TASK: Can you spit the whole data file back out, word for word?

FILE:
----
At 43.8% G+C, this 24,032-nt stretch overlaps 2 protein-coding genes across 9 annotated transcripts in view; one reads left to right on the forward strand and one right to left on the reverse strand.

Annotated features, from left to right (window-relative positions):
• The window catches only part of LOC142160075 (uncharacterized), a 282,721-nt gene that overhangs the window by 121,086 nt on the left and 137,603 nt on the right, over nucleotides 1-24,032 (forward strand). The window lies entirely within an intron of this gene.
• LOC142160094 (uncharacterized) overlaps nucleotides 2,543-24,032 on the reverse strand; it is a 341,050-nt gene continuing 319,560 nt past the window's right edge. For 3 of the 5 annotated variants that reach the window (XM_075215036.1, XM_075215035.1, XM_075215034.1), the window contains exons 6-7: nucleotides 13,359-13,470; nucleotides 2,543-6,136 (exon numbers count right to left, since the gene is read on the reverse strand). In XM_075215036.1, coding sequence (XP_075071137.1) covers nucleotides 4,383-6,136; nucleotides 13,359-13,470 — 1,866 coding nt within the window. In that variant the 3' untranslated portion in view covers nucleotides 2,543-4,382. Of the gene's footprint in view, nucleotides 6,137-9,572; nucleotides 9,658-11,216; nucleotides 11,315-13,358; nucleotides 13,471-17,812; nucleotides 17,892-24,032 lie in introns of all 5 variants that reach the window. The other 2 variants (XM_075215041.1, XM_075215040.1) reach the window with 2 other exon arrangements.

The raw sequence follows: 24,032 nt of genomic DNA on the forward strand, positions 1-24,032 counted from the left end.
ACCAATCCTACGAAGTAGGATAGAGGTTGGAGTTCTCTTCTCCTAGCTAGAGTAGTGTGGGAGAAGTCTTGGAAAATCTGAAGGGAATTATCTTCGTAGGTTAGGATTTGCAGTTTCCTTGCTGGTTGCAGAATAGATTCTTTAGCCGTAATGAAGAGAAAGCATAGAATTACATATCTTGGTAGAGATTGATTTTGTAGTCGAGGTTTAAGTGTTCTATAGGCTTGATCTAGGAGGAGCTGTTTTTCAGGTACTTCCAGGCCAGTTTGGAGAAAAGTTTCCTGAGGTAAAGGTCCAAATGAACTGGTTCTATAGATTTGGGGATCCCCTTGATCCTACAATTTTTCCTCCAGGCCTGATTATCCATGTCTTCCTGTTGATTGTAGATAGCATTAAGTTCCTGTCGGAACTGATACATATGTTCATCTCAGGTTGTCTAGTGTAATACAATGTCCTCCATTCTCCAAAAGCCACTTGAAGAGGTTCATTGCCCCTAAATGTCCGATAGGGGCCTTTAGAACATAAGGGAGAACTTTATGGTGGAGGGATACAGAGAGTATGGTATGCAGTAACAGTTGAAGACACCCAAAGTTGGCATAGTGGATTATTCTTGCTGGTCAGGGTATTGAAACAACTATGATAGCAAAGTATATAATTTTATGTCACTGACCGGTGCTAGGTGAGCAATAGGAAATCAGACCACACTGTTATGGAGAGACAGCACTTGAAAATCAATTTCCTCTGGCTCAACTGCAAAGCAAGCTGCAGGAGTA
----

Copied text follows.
At 43.8% G+C, this 24,032-nt stretch overlaps 2 protein-coding genes across 9 annotated transcripts in view; one reads left to right on the forward strand and one right to left on the reverse strand.

Annotated features, from left to right (window-relative positions):
• The window catches only part of LOC142160075 (uncharacterized), a 282,721-nt gene that overhangs the window by 121,086 nt on the left and 137,603 nt on the right, over nucleotides 1-24,032 (forward strand). The window lies entirely within an intron of this gene.
• LOC142160094 (uncharacterized) overlaps nucleotides 2,543-24,032 on the reverse strand; it is a 341,050-nt gene continuing 319,560 nt past the window's right edge. For 3 of the 5 annotated variants that reach the window (XM_075215036.1, XM_075215035.1, XM_075215034.1), the window contains exons 6-7: nucleotides 13,359-13,470; nucleotides 2,543-6,136 (exon numbers count right to left, since the gene is read on the reverse strand). In XM_075215036.1, coding sequence (XP_075071137.1) covers nucleotides 4,383-6,136; nucleotides 13,359-13,470 — 1,866 coding nt within the window. In that variant the 3' untranslated portion in view covers nucleotides 2,543-4,382. Of the gene's footprint in view, nucleotides 6,137-9,572; nucleotides 9,658-11,216; nucleotides 11,315-13,358; nucleotides 13,471-17,812; nucleotides 17,892-24,032 lie in introns of all 5 variants that reach the window. The other 2 variants (XM_075215041.1, XM_075215040.1) reach the window with 2 other exon arrangements.

The raw sequence follows: 24,032 nt of genomic DNA on the forward strand, positions 1-24,032 counted from the left end.
ACCAATCCTACGAAGTAGGATAGAGGTTGGAGTTCTCTTCTCCTAGCTAGAGTAGTGTGGGAGAAGTCTTGGAAAATCTGAAGGGAATTATCTTCGTAGGTTAGGATTTGCAGTTTCCTTGCTGGTTGCAGAATAGATTCTTTAGCCGTAATGAAGAGAAAGCATAGAATTACATATCTTGGTAGAGATTGATTTTGTAGTCGAGGTTTAAGTGTTCTATAGGCTTGATCTAGGAGGAGCTGTTTTTCAGGTACTTCCAGGCCAGTTTGGAGAAAAGTTTCCTGAGGTAAAGGTCCAAATGAACTGGTTCTATAGATTTGGGGATCCCCTTGATCCTACAATTTTTCCTCCAGGCCTGATTATCCATGTCTTCCTGTTGATTGTAGATAGCATTAAGTTCCTGTCGGAACTGATACATATGTTCATCTCAGGTTGTCTAGTGTAATACAATGTCCTCCATTCTCCAAAAGCCACTTGAAGAGGTTCATTGCCCCTAAATGTCCGATAGGGGCCTTTAGAACATAAGGGAGAACTTTATGGTGGAGGGATACAGAGAGTATGGTATGCAGTAACAGTTGAAGACACCCAAAGTTGGCATAGTGGATTATTCTTGCTGGTCAGGGTATTGAAACAACTATGATAGCAAAGTATATAATTTTATGTCACTGACCGGTGCTAGGTGAGCAATAGGAAATCAGACCACACTGTTATGGAGAGACAGCACTTGAAAATCAATTTCCTCTGGCTCAACTGCAAAGCAAGCTGCAGGAGTA